First plans

The building of the observatory was a long period full of disputes. The university’s first astronomical centers were in down-town: near the present Barclay Square and in Riga Street near the first Botanical Gardens of the university. Already at the beginning of 1803 the discussion of establishing a permanent observatory had started at the meetings of the University Construction Committee. For a long time it was planned to built the observatory into the towers of the Dome Church. In 1803 Krause wrote to Rector Parrot about his visions connected with the ruins of the Dome Church: “One more dream – the observatory /…./ the astronomers should take care how they can climb up, I believe climbing the stairs of the wall - per aspera ad astra!”. In the letter of G. F. Parrot as of April 1803 it is written: “…in the same structure the sky of the astronomer, the moral person and the writer can be seen.”

Initial idea – the observatory in the ruins of the church with the library and the church, April 1803 (TÜR. 9-25. P 4)

The observatory was not only an architectural structure. To fulfill its functions in the best way, it was necessary to get help from specialists; the physicist Rector Parrot, the mathematics and astronomy professor Pfaff and his successor Huth, the mathematics and general astronomy lecturer Knorre and the construction specialist Lange. Among other things Parrot ordered a plan of ideas from Franz Xavier Zach (1754-1852) who was the head of the most contemporary Seeberg observatory at that time, built in 1790 in Gotha. Zach was the first who understood that the observatory did not have to be in a tower as the earlier observatories but it was more important to place the observation instruments in a right manner on a firm basis. Following the example of Gotha, the Tartu observatory was also positioned in the east-west direction with the rotating tower with the dome and the observation slits in the wings. At the same time - in 1803-1816 - the Observatory of Göttingen was built according to the new principles.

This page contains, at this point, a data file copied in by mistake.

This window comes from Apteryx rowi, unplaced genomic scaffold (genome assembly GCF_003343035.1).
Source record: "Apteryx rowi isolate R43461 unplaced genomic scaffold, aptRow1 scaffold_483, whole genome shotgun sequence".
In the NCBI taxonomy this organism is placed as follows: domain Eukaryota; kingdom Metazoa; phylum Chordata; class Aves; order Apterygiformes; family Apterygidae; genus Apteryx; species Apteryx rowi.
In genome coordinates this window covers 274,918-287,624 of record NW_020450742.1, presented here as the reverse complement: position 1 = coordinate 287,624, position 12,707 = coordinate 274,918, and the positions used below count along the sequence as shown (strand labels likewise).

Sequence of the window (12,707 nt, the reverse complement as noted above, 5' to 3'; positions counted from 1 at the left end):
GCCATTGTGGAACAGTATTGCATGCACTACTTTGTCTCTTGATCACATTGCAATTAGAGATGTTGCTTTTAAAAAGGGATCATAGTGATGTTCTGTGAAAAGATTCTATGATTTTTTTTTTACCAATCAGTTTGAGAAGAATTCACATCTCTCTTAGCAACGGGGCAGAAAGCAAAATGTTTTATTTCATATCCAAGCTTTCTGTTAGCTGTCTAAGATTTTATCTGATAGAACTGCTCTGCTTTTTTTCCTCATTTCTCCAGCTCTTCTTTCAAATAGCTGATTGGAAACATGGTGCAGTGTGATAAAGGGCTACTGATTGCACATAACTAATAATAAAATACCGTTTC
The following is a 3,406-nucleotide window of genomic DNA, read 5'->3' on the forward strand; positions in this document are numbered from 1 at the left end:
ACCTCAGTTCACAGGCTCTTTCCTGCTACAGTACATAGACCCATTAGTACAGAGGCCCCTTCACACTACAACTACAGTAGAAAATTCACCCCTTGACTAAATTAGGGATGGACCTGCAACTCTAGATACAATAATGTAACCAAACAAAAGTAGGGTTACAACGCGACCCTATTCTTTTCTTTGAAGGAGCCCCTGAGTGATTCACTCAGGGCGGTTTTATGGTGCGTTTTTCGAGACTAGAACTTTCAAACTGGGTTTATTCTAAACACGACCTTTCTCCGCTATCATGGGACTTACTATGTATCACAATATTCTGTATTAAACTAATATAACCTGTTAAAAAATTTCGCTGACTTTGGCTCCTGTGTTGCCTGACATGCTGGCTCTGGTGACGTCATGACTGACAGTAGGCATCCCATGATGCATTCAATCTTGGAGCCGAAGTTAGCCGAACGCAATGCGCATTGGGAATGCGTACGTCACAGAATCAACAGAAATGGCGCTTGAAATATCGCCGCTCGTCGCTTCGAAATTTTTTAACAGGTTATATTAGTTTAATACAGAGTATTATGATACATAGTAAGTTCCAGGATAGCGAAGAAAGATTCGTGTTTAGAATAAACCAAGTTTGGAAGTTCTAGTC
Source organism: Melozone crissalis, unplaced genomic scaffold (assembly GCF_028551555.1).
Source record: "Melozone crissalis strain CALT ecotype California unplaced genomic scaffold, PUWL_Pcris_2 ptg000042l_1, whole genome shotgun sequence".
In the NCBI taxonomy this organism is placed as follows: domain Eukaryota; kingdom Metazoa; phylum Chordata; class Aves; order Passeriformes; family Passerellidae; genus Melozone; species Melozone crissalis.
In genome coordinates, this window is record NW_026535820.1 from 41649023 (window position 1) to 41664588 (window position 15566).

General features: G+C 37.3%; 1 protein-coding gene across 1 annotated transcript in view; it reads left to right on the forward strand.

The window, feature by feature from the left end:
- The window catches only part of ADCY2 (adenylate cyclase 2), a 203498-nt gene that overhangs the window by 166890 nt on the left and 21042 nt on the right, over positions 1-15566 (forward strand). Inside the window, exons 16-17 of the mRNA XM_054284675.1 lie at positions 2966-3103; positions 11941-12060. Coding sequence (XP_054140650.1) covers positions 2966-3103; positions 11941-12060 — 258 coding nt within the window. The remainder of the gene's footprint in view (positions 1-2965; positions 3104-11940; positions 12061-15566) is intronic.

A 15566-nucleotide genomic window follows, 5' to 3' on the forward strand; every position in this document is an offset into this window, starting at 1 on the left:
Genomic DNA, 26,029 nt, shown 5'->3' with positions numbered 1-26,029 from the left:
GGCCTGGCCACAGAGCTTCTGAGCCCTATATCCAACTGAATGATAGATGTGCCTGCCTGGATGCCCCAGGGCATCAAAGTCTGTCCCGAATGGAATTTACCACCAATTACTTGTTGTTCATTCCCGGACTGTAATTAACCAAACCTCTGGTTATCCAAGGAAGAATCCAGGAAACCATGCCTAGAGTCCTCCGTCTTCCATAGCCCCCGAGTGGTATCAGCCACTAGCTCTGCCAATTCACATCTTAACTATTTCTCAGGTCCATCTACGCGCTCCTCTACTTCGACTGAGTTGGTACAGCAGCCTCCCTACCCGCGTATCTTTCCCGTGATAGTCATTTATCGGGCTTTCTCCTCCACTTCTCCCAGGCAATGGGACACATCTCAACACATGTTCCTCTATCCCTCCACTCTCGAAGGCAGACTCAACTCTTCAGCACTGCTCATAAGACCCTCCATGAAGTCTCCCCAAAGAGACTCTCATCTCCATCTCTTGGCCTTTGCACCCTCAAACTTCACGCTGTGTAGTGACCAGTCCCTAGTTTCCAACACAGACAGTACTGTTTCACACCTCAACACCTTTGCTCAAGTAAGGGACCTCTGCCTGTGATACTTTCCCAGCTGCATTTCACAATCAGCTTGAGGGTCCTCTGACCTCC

Knorre’s basic plan of the observatory, recommended by F. X. Zach, 1803 (EAA. 2100-11-143. P. 6a).

In 1804 the highest part of the south-eastern Dome Hill was selected for the location of the observatory. The remains of the medieval bishop’s castle made construction more difficult. In 1807 the final design was adopted but the main building of the university had become a priority in the meanwhile. The location of the tower in the design was repeatedly changed (in the end it was in the front) and in addition, in the spring of 1808 it was decided to build the tower higher by 11 feet. The cost of construction became higher and the observatory was completed by the end of 1810. The instruments necessary in the tower were kept on the vaults of the intermediary floor.

The drawings of the observatory by Paucker, 1808 or 1809. (EAA. 2100-11-143. P. 9a).

The astronomer’s living house was completed in 1821, the attic room was added in 1830.

The plan of the astronomer’s living house, 1819 (TÜR. 9- 33. P. 8)